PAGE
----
Every time there are presidential elections in Mexico, there is a panic that the country is about to enter a new crisis. This is to a large extent based on past experience, so much so, that it is part of the “Mexican mindset.” The end of various past administrations has been experienced with strong devaluation of the Mexican peso, shocking political decisions made at the last minute (for example, when former President José López Portillo decided to nationalize the banking industry), assassinations during the campaign (Luis Colosio), promises never carried out, like the 7% growth promised by President Fox, and many other events which have created what I call a ritualistic panic.
In 2006, the country will hold presidential elections, and the panic will be no exception. In fact, already rich Mexicans have taken a lot of their money (and themselves) outside of the country, waiting to “see what happens.” Panic is even higher than predicted because the front runner as of now is the leftist candidate Andrés Manuel López Obrador. Will he be a Hugo Chávez, or a Lula? Is he going to nationalize everything? Is he going to raise the taxes for the rich? Is he a populist who will eventually ruin the country?
Forget that by comparison, the country is doing relatively well, the peso is actually stronger, and President Fox is hardly considered an important president whose replacement is to be feared. The panic is simply a political-cultural element in Mexico, part of a collective mindset, regardless of who is or is not ahead in the polls. This panic, of course, becomes a self-fulfilling prophecy. Since everyone is sure the peso will be devalued, many people rush to buy dollars, and eventually some devaluation does take place. When the waters are calm, dollars come back in equally large numbers, and the peso goes back to its expected level.
Interesting enough, non Mexicans are not as prone to see or feel the panic, since they tend to rely on macro economic indicators that do not tend to predict the actions of future presidents. That is why many foreign investors are actually investing heavily in Mexico now, and if I were one, I certainly would do it as well. It is taking advantage of a collective hysteria, no doubt, but it is a good opportunity as well. In fact, if I were an investor I would wait until one week before the elections, and hoped that López Obrador was still the front runner. Then I would go on a buying spree, since most anything would go down in price. This is what the richest man in Mexico does, Carlos Slim. And this is how many fortunes were made in the past: Use collective panic to your advantage. Unlike Roosevelt’s famous statement, “The only thing to fear is fear itself,” I would turn it around and say that what we need not fear is fear. Fear, in this case, can be our best business ally.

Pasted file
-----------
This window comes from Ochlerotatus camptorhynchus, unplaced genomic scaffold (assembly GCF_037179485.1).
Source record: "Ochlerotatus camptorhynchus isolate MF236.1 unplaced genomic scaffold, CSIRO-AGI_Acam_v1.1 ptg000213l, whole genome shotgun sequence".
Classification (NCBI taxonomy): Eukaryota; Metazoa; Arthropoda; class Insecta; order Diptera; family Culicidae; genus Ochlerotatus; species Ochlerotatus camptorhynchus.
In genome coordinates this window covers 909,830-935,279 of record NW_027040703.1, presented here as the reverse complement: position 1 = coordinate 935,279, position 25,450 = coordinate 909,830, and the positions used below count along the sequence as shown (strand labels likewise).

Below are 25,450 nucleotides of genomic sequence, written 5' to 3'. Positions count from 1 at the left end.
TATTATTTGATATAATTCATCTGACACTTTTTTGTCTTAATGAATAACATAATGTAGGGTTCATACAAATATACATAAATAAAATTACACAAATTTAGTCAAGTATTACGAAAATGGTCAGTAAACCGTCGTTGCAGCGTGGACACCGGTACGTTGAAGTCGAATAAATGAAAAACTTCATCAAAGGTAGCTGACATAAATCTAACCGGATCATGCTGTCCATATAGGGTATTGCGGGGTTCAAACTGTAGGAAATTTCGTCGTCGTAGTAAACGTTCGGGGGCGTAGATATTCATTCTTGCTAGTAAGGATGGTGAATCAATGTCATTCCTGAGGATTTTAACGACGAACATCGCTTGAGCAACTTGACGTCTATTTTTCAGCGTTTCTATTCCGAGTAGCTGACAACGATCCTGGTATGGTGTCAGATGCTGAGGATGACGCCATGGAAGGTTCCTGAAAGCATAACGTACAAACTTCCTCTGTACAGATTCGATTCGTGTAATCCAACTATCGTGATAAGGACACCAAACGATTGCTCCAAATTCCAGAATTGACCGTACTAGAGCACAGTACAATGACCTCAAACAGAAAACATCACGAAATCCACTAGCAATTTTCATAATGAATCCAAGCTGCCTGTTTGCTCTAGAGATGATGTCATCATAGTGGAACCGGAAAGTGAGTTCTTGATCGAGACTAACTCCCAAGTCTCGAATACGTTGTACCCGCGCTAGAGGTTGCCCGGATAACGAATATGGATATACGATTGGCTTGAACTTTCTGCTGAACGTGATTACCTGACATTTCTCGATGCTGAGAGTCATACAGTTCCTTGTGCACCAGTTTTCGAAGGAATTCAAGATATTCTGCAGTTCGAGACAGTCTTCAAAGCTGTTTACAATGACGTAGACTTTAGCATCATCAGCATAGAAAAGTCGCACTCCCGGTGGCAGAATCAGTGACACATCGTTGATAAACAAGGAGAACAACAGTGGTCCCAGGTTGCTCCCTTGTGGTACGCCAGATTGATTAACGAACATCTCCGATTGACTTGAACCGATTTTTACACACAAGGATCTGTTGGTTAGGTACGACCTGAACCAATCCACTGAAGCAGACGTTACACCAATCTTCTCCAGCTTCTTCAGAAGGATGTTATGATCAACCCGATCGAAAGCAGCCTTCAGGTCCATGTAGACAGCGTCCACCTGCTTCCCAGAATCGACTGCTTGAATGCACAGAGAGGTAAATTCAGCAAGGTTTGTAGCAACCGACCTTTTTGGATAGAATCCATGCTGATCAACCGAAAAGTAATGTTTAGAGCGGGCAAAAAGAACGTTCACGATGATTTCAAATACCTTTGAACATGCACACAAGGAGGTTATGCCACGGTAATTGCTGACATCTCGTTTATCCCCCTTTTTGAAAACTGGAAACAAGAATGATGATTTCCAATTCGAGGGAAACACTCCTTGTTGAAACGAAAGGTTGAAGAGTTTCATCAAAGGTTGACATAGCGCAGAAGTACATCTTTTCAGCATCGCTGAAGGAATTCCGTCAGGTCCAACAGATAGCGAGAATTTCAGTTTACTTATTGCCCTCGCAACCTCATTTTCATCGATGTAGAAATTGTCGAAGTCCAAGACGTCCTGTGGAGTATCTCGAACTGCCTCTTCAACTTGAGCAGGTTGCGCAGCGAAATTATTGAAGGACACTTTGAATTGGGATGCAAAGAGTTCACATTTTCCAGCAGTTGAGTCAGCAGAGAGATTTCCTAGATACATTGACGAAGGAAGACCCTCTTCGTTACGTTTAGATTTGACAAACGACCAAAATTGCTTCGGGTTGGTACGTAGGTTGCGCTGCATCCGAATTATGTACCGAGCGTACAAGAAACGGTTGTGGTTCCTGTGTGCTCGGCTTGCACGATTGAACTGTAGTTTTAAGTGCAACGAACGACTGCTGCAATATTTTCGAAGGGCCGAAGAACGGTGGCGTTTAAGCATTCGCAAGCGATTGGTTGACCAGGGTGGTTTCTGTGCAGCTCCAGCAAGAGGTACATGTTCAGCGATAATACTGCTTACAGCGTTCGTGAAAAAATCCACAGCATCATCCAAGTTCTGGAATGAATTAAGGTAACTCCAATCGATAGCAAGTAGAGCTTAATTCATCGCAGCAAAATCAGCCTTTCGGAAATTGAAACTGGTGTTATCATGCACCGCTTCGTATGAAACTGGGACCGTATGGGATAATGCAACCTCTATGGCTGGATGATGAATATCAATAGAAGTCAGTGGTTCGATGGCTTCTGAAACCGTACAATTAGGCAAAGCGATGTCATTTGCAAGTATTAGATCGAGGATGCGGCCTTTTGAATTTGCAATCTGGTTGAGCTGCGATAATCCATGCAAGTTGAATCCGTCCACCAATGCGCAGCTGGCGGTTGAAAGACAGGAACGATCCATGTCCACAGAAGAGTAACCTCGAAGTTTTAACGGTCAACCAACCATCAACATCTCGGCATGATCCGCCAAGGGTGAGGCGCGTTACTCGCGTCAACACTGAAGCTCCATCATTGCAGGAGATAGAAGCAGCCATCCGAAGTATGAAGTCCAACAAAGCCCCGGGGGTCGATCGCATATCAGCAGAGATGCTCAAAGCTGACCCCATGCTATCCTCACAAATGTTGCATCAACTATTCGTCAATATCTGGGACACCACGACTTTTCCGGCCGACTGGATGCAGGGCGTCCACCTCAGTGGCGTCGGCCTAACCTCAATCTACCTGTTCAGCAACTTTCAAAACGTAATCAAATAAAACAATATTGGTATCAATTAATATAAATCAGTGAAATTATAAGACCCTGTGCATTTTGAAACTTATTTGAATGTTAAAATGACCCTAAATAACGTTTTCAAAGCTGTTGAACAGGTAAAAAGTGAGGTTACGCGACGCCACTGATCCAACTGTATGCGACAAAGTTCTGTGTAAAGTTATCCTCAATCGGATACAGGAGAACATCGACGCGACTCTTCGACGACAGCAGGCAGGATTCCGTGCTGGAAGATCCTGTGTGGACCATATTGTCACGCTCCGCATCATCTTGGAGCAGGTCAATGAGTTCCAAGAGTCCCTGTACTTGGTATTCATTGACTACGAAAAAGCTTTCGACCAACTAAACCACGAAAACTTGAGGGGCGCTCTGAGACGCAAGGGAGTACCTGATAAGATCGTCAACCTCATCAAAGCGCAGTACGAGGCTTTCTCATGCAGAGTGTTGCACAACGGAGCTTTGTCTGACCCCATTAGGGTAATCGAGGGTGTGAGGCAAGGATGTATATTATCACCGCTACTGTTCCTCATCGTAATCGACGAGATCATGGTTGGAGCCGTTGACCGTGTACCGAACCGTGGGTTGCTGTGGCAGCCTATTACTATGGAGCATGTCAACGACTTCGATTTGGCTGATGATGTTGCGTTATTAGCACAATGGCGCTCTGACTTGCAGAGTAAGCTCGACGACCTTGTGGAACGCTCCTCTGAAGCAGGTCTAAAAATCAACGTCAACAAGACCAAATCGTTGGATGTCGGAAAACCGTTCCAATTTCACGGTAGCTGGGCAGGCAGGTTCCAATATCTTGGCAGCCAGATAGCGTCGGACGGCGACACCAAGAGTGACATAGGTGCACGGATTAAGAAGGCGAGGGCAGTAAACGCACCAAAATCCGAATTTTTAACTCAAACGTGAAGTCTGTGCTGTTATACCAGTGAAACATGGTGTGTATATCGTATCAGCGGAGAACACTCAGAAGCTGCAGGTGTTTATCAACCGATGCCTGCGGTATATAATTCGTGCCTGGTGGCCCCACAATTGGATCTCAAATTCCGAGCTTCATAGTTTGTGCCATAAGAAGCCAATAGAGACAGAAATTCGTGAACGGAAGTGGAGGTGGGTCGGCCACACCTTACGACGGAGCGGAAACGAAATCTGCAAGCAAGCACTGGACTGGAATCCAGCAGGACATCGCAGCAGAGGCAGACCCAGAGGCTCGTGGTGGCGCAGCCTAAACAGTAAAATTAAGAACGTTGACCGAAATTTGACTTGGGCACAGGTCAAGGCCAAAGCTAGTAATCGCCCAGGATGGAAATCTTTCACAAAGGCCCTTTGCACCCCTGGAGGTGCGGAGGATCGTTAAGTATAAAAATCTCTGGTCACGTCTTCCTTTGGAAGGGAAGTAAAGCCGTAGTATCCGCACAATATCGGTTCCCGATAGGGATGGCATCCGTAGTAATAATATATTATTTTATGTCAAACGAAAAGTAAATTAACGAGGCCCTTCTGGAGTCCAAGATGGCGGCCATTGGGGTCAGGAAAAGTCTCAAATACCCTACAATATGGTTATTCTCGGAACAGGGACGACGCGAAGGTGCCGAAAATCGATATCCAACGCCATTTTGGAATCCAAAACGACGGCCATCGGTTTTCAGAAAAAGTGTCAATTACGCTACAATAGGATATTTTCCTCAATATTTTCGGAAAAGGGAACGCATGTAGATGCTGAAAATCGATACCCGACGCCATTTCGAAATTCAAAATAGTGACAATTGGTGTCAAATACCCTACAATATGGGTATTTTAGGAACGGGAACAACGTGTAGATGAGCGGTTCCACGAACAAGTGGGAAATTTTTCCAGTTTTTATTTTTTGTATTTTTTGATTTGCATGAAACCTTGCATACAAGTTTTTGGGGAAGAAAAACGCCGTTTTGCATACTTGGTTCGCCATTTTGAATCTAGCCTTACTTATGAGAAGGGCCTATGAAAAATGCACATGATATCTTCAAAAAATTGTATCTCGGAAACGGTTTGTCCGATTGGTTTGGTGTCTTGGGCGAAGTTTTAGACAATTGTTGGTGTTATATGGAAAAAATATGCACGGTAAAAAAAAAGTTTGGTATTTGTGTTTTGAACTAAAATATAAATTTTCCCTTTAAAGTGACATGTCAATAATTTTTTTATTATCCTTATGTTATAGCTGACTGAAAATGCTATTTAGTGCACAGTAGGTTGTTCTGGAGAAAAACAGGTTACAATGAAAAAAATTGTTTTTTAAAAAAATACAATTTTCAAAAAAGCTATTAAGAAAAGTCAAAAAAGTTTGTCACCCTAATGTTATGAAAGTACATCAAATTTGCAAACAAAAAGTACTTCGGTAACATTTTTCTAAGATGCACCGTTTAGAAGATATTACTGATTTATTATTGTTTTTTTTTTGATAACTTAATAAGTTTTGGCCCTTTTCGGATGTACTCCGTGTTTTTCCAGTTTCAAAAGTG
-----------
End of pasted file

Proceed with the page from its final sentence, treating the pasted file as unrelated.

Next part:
But many business people are not as rational as we think they are. In previous columns, I have explained that business people are not always thinking truly or correctly about their profits, and are prone to let their own prejudices get in the way of better business decisions. If it were the contrary, businesses would have long known that it was good for business to let women work, minorities participate more in the economy, and so on. Like other human beings, they permitted their own personal prejudices to influence their thinking, even making idiotic statements that the concept of inclusion was bad for business. So I am not really impressed with this most recent panic. I take it as a cultural characteristic, but nothing more. It’s like food in Mexico – it’s spicy, but it is not dangerous.